Euro Fudge Distracts From Global Debt Titanic; Intervention in Gold Market?

Published in Market Updates  Precious Metals Update  on 9 December 2011

By Mark O’Byrne


Gold is trading at USD 1,719.00, EUR 1,283.70, GBP 1,095.30, CHF 1,582.40, JPY 135,510 and AUD 1,689.0 per ounce.

Gold’s London AM fix this morning was USD 1,712.00, GBP 1,094.49, and EUR 1,281.34 per ounce.

Yesterday's AM fix was USD 1,739.00, GBP 1,105.81, and EUR 1,297.28 per ounce.


Cross Currency Table

Gold edged higher in euros, pounds, dollars and all currencies today after the European Union leaders failed overnight to get all of the bloc's 27 members to agree a change in the EU treaty allowing fiscal integration as the ‘decisive’ summit in Brussels ended its first day in the early hours Friday.

Gold traded higher after the ECB interest rate cut yesterday, prior to sharp selling that came into the market at 1335 GMT. This led to gold falling 2% on the day and it is now down 1.3% on the week – again outperforming many equity indices.

Market News International (MNI) reported that market sources said that the Bank for International Settlements, the Bank of England and the Federal Reserve have been “good sellers of gold” after it had popped to a fresh session high of $1,755.90/oz. 

The MNI report has not been explored and there have not been any official denials of official selling.

From a trading perspective there is at least a ring of truth to the MNI report as the sharp fall in the gold price was counterintuitive given there was no negative gold news and indeed the news was bullish with significant risk ahead of the EU summit and continued ultra loose monetary policies and negative real interest rates.

Given the scale of the coordinated intervention in markets by central banks recently one would have to be completely naïve to dismiss the report out of hand. There is of course the historical precedent of the London Gold Pool which ended in failure.

However, before jumping to conclusions it would be good if the MNI report was looked at and some questions asked - in the finest traditions of journalism.

Markets reaction to the euro summit fudge was not as bad as some of the ‘end of the world in 9 days if no agreement’ theorists who fear mongered in recent days. Many of the ‘9 day’ doom merchants had banking and political interests and agendas. 

European indices are tentatively higher despite losses in Asia.

At the end of the day, agreement or no agreement the fundamental challenge facing Europe and the developed world is humungous levels of debt in the banking sector and in the shadow banking system (derivatives with a value in the hundreds of trillions) and real global financial system.

The root cause of the problem is this debt, as has been pointed out by many for months and years now. The problem cannot be solved by socializing the debt and piling public debt on top of this private banking debt.

As long as the official policy response is the printing and electronic creation of trillions of dollars, euros and pounds and ‘bazooka’ style currency debasement remains the monetary panacea du jour, there will be no real resolution of this crisis.

Therefore, fiat currencies will continue to be debased and fall in value versus gold. 

Myopic markets continue to have the attention span of a goldfish with the sole focus on the Eurozone crisis again in recent days while completely ignoring the global fiscal titanic as seen in the appalling finances of Japan, the UK and the US.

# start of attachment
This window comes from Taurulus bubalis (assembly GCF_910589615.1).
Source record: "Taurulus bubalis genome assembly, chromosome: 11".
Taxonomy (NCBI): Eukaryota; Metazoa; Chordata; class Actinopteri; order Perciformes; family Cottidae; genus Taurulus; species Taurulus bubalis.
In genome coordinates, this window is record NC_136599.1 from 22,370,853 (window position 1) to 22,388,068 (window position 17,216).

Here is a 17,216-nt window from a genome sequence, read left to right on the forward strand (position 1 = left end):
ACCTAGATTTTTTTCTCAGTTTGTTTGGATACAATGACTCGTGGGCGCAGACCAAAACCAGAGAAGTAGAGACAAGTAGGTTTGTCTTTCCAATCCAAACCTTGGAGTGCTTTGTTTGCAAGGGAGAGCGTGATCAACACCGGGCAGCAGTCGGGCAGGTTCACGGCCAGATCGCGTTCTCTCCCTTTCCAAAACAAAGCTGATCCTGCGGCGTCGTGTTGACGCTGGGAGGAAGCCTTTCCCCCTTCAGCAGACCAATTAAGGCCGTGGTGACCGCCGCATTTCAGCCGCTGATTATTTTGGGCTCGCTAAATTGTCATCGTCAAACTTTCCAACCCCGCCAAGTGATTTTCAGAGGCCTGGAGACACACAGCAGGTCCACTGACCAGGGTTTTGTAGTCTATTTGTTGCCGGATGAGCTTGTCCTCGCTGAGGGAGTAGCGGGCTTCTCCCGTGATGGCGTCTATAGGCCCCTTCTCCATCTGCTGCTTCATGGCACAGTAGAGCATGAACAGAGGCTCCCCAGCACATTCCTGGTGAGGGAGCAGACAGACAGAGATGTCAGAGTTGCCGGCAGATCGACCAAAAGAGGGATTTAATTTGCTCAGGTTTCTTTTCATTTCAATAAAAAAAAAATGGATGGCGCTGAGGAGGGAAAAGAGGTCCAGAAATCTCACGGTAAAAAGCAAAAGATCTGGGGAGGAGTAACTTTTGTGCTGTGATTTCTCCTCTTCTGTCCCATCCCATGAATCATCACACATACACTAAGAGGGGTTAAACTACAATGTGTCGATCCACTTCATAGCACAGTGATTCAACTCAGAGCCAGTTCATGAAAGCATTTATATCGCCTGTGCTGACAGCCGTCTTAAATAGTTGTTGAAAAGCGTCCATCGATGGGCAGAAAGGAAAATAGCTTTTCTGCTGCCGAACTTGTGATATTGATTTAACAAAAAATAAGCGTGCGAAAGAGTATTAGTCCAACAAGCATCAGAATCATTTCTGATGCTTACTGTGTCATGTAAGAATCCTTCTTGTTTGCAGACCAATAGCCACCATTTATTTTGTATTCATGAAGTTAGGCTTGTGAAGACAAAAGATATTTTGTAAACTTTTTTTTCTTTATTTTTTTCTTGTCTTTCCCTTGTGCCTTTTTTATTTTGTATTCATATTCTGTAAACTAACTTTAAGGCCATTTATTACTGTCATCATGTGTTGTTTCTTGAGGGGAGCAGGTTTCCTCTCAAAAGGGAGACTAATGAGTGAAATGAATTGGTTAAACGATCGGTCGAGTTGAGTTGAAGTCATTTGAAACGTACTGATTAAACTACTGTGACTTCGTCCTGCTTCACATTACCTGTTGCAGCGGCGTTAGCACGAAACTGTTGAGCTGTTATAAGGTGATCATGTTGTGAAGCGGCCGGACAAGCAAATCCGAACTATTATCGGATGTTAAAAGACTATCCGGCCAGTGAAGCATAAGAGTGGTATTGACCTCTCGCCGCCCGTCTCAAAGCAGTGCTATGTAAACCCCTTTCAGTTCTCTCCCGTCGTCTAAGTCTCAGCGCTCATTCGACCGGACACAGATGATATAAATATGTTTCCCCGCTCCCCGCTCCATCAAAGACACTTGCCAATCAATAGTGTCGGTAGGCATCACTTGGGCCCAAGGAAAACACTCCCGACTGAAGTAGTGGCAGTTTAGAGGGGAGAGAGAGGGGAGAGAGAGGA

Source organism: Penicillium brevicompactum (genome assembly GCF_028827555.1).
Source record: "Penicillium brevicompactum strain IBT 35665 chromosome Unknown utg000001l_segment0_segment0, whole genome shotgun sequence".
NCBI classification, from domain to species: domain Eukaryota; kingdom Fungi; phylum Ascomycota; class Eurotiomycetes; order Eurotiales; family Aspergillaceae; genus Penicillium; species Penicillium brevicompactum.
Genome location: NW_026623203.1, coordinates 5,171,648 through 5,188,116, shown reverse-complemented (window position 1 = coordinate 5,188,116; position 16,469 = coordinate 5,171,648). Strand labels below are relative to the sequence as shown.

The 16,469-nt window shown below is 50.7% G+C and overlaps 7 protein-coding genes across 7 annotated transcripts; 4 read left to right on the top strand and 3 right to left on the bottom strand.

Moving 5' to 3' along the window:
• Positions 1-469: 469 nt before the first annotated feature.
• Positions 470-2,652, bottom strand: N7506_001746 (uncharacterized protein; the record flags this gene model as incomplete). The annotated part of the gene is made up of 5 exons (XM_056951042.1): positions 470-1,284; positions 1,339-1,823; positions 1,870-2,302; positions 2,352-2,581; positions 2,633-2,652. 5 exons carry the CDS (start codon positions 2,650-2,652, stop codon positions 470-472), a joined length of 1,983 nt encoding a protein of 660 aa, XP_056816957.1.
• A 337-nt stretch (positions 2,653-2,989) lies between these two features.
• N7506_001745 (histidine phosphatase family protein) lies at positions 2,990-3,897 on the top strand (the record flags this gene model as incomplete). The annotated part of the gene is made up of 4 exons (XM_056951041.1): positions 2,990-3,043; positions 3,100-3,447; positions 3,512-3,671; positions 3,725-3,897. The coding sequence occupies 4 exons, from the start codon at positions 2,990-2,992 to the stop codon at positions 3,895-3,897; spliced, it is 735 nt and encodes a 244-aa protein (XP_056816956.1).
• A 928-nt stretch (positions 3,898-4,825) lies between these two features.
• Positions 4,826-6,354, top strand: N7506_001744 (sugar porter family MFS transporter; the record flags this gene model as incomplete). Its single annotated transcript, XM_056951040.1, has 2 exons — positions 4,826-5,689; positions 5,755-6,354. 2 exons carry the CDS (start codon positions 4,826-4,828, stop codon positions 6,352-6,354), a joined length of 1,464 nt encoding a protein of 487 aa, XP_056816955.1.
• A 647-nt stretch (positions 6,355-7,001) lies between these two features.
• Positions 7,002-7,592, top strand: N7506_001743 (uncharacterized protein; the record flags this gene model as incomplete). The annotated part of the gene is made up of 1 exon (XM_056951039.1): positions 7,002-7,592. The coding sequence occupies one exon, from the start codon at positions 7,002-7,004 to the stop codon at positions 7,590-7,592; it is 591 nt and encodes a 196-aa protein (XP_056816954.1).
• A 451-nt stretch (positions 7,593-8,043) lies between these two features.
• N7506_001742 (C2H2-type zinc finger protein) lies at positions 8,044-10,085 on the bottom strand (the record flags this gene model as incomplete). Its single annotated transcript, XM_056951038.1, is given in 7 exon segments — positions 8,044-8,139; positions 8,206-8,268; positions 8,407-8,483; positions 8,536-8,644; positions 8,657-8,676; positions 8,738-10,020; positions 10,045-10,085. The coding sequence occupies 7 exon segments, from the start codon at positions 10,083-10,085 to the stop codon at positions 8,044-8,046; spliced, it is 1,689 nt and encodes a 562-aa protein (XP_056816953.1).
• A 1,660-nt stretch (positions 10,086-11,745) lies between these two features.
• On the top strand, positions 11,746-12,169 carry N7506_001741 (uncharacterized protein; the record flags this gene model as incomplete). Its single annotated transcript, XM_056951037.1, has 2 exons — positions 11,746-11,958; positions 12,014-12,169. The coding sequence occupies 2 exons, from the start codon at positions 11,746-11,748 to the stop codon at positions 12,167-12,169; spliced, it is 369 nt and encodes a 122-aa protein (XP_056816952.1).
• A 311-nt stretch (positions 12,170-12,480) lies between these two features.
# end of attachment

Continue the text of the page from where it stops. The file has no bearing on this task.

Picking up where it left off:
The iceberg approaches and we only see the tip of the iceberg.

The total net cost of the Federal Reserve’s bailout alone is now estimated at an incredible $29.616 trillion according to research from the Levy Economics Institute (see commentary).

The global debt crisis is not a short term phenomenon rather it is a medium and long term phenomenon that will challenge us for years. No magic wand solution from central bankers or politicians is possible.

One UK analyst made the witty comment this morning that the UK is “as isolated as someone left on the dock in Southampton as the Titanic sailed away.” 

Witty, however it ignores the fact that this crisis is very close to or already in the early stages of contagion and very close to another Lehman Brothers systemic ‘event’. The UK and the massive liabilities in the City of London are very much part of the global debt titanic.

These huge fiscal and monetary challenges remain the reason why the vast majority of investors and savers are being prudent in having a healthy allocation to gold for the foreseeable future. 

Gold will continue to reward and protect prudent investors and savers from negative real interest rates and global currency debasement.

For breaking news and commentary on financial markets and gold, follow us on Twitter.

SILVER 
Silver is trading at $31.83/oz, €23.84/oz and £20.33/oz 

PLATINUM GROUP METALS 
Platinum is trading at $1,487.75/oz, palladium at $666.00/oz and rhodium at $1,500/oz. 

NEWS
(Bloomberg)
Gold Analysts Most Bullish in Month on Debt Crisis

(RTT)
Gold Edges Up Amid Flat Dollar

(Reuters)
Gold steady as hopes fizzle on EU summit

(Reuters)
Britain isolated as Europe splits on fiscal union

COMMENTARY
(RitzHolz)
Bailout Total: $29.616 Trillion Dollars

(CNBC)
Video: GoldCore "Gold is Hedge Against Monetary & Systemic Risk"

(The Street.com)
Video - GoldCore Interview - Why Gold is Still a Safe Haven

(KWN)
Embry - $2,500 to $3,000 Gold Could Send Silver to $250

(Zero Hedge)
MNI Reports Coordinated Central Bank Intervention Sends Gold Lower Intraday

 

 


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